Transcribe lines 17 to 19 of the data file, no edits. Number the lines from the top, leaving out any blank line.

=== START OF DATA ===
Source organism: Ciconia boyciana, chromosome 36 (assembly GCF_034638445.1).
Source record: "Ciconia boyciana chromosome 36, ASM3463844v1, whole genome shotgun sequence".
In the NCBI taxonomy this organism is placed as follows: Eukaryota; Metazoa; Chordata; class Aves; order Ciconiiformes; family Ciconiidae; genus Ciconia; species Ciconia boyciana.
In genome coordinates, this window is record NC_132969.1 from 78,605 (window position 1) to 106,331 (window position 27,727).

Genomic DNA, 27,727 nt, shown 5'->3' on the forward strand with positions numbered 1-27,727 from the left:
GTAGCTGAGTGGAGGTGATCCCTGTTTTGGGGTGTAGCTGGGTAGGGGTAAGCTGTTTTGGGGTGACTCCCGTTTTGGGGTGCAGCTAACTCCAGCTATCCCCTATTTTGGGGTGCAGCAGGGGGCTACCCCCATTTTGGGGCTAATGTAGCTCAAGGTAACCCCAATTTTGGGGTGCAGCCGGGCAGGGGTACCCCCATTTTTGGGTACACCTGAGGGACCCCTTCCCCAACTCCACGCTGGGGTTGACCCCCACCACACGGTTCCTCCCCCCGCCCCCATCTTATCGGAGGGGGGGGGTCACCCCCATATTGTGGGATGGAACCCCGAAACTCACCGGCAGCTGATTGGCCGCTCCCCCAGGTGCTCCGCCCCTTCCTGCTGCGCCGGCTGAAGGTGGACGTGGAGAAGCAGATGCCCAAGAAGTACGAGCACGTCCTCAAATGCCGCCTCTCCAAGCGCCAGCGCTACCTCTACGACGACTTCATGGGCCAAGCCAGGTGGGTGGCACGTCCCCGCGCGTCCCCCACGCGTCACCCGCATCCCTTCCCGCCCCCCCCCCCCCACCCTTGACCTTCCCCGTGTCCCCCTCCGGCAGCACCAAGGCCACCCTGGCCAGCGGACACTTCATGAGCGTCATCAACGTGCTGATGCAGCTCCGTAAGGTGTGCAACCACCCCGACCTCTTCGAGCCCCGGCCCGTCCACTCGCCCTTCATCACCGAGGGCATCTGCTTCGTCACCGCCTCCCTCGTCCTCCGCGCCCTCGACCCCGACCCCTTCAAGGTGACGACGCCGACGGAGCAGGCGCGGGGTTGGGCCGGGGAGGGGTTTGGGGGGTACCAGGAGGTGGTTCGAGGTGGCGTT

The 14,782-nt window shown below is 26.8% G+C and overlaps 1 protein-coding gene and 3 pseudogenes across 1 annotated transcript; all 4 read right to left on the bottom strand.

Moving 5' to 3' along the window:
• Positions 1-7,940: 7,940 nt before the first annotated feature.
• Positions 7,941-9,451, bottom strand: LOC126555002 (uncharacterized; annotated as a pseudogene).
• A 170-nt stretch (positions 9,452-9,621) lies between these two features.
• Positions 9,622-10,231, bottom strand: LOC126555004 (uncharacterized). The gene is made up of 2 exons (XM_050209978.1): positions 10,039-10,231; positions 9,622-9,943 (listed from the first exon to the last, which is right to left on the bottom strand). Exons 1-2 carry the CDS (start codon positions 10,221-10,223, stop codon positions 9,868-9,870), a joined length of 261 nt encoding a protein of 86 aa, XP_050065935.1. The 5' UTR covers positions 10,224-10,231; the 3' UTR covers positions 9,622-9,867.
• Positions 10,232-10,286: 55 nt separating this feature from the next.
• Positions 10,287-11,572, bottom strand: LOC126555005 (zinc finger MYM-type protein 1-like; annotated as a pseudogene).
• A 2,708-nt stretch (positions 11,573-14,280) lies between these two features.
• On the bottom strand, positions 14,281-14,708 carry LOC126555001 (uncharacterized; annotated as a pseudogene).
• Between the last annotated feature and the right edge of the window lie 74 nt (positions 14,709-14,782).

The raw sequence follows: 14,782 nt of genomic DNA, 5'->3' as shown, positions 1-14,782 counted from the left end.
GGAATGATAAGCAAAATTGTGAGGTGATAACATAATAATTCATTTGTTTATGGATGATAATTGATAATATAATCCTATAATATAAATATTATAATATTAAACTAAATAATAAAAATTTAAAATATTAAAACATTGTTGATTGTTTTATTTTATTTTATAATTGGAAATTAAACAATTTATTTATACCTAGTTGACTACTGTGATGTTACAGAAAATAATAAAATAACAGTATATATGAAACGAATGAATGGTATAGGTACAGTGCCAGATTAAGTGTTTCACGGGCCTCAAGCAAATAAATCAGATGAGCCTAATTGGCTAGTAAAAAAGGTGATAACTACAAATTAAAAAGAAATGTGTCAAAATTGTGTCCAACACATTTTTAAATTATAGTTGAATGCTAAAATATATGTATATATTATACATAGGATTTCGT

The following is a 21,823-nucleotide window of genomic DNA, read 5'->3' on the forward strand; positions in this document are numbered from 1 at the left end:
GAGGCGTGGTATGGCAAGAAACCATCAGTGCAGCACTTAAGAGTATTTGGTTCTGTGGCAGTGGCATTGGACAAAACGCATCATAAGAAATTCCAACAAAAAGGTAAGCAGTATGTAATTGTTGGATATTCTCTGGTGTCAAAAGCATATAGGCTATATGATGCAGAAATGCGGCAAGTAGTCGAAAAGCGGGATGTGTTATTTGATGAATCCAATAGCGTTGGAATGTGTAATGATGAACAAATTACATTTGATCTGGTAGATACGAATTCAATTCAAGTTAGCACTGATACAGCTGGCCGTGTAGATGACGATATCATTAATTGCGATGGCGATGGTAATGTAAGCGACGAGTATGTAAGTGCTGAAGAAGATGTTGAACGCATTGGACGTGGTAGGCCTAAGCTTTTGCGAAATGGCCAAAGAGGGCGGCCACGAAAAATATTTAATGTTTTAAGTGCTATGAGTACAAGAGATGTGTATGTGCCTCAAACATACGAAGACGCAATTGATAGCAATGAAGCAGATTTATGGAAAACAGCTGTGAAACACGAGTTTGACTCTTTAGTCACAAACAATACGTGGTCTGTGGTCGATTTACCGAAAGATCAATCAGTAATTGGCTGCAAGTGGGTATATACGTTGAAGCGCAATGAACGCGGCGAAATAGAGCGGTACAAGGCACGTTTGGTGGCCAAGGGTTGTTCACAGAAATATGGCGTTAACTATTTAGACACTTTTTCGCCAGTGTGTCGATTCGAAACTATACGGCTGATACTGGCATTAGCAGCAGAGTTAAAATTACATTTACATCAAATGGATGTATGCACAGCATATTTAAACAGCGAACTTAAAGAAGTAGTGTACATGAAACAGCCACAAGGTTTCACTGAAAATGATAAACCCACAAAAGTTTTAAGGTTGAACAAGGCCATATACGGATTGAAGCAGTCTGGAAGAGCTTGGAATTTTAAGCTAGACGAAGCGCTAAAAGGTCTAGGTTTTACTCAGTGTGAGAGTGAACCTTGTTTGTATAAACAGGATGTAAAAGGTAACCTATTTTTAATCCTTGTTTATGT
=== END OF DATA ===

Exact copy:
• Between the last annotated feature and the right edge of the window lie 74 nt (positions 14,709-14,782).

The raw sequence follows: 14,782 nt of genomic DNA, 5'->3' as shown, positions 1-14,782 counted from the left end.
GGAATGATAAGCAAAATTGTGAGGTGATAACATAATAATTCATTTGTTTATGGATGATAATTGATAATATAATCCTATAATATAAATATTATAATATTAAACTAAATAATAAAAATTTAAAATATTAAAACATTGTTGATTGTTTTATTTTATTTTATAATTGGAAATTAAACAATTTATTTATACCTAGTTGACTACTGTGATGTTACAGAAAATAATAAAATAACAGTATATATGAAACGAATGAATGGTATAGGTACAGTGCCAGATTAAGTGTTTCACGGGCCTCAAGCAAATAAATCAGATGAGCCTAATTGGCTAGTAAAAAAGGTGATAACTACAAATTAAAAAGAAATGTGTCAAAATTGTGTCCAACACATTTTTAAATTATAGTTGAATGCTAAAATATATGTATATATTATACATAGGATTTCGT